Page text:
Long-term Volunteering, Lifelong Impacts

Long-term Volunteering, Lifelong Impacts

This is an article I recently submitted to the ICYE international newsletter, on the theme ‘Assessing the impact of long-term international youth volunteering’…

“Act as if what you do makes a difference.  It does.”  – William James

All international volunteers make an impact during their placement – sometimes negative but mostly positive – on their host family, project, community and on their own lives. However, it is assessing these impacts that is the difficult part, and the reason why international volunteering is often negatively represented in the media. In my experience, volunteers contribute and gain two broad sets of skills: hard skills and soft skills. Hard skills are teachable abilities or skill sets that are easy to quantify, such as IT proficiency (e.g. setting up e-mail accounts and basic websites) or language ability. As a long-term volunteer in Uganda, I learnt the basics of the local language, Luganda, whilst helping others to improve their English. This was done very informally and mostly within my host home, where the children were eager to teach me new words in their language and correct my pronunciation. Through regular interaction and conversation with me, their English progressed significantly, whether they realised it or not.

An informal IT lesson in Sierra Leone (2012)

An informal IT lesson in Sierra Leone (2012)

Soft skills, on the other hand, are much more difficult to measure. Also known as “people skills” or “interpersonal skills,” soft skills refer to the way you relate to and interact with other people. I gained a great deal of soft skills during my volunteer placement, including teamwork, communication, flexibility, creativity and patience (a much needed attribute when working on “Africa time”!). I also recognised that I promoted and shared other soft skills with my host family, workplace and community, such as motivation and respect for the diverse needs, feelings and views of others. My Christian friends, for example, were amazed at my willingness to join my host family in the mosque for the celebration of Eid, yet I found it an honour and privilege to be asked.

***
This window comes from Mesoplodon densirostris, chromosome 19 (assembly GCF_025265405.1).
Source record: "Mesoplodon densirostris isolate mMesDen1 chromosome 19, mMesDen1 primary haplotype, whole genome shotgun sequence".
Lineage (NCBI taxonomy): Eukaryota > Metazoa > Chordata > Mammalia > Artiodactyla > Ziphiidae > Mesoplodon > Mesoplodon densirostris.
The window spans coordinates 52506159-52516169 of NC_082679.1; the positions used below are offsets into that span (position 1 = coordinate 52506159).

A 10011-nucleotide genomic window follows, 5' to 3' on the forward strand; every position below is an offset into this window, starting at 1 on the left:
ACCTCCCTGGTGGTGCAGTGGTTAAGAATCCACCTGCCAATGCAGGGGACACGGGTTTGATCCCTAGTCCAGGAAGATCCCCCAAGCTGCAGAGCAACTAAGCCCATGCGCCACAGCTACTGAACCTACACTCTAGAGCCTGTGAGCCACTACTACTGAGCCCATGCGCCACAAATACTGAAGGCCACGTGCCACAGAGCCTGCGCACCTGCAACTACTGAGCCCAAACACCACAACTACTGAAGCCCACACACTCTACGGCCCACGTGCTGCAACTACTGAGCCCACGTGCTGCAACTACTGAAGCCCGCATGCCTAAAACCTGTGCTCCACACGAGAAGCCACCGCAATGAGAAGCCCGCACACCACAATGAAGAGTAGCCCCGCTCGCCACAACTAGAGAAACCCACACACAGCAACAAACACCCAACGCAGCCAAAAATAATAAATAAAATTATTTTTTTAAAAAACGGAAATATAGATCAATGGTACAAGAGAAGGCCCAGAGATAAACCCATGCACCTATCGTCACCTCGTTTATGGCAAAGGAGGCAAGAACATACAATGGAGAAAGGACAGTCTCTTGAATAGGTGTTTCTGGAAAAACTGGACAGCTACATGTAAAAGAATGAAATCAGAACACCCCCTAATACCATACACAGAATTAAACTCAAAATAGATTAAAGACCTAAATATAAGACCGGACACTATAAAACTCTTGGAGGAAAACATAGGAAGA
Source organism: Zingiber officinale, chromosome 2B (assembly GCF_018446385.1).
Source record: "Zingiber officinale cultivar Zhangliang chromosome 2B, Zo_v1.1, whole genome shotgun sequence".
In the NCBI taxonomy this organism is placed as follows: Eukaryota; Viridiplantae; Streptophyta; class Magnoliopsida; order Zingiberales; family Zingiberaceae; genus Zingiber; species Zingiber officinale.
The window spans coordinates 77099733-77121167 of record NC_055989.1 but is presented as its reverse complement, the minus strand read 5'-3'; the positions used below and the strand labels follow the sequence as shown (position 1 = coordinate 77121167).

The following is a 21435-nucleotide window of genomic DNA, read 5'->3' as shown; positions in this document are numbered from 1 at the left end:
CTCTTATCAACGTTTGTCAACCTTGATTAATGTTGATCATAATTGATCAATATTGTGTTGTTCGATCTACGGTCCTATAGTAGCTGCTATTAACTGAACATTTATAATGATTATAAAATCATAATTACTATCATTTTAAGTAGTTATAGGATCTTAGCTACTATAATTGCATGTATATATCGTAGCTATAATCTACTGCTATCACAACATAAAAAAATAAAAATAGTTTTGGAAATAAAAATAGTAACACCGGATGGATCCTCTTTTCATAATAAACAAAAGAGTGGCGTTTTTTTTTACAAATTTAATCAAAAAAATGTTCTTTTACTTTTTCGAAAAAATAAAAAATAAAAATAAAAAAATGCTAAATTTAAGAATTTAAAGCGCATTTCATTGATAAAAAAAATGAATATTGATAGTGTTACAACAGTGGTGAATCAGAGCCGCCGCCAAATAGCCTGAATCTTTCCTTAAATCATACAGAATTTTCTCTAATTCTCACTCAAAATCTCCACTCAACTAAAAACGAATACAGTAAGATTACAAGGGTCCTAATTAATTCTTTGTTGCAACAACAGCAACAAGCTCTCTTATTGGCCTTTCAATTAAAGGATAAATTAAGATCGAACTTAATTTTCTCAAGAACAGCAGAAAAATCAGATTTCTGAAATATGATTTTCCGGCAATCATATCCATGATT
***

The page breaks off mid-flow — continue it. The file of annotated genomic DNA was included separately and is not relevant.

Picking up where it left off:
Soft skills are not only difficult to quantify, but also to measure and evaluate the impact of, as they manifest themselves over time in the lives of the volunteer and their host community. When I arrived at my host home for the very first time, I remember my host mother, Madina, recounting how each of the volunteers she had received annually since 2007, and the particular impact each one had made on her family and the small nursery school which she owned. The skills they had imparted ranged from teaching swimming and first aid, to establishing a reading culture and the importance of learning through play. However, the common element of all of them was their overall impact on Madina’s attitude to life and decision-making. Despite the age difference, she was very open to learning from the young volunteers, believing strongly in collaboration and asking the opinions of others.

The beginnings of 'Buddy Reading'

The beginnings of ‘Buddy Reading’ (Uganda, 2014)

To look back, seven years on, and see the difference that these young volunteers played in her life, and no doubt she in theirs, it is not an exaggeration to say that volunteering changes lives. Although many volunteers will pass on hard skills and soft skills, and pick up others, the overwhelming impact of long-term volunteering can be labelled as simply ‘life experience’. For although life experience is very difficult to measure in terms of its impact and outcomes, volunteering experiences do make a difference in shaping people’s lives and life choices, in the next seven or even seventy years to come.

AmFuture

AmFuture

“I am the future”, or “AmFuture” for short, is the name of a very special group of young people I’ve had the privilege to become friends with and lead over the last nine months.

I first got involved with them when a friend asked me to come along with my guitar one Saturday afternoon. After that first meeting, I was hooked. Hooked by their vibrancy and passion; their selflessness and generosity; and their sheer tenacity and overwhelming positivity. Maybe that’s why I haven’t been able to get them out of my head for a single day, for the whole of the last 3 weeks I’ve been in the UK.

When asked to speak at my church last Sunday, I couldn’t help but focus it on AmFuture. For me, they sum up a lot about my experience in Uganda, whether it be friendships, youth culture, Christianity or anything really.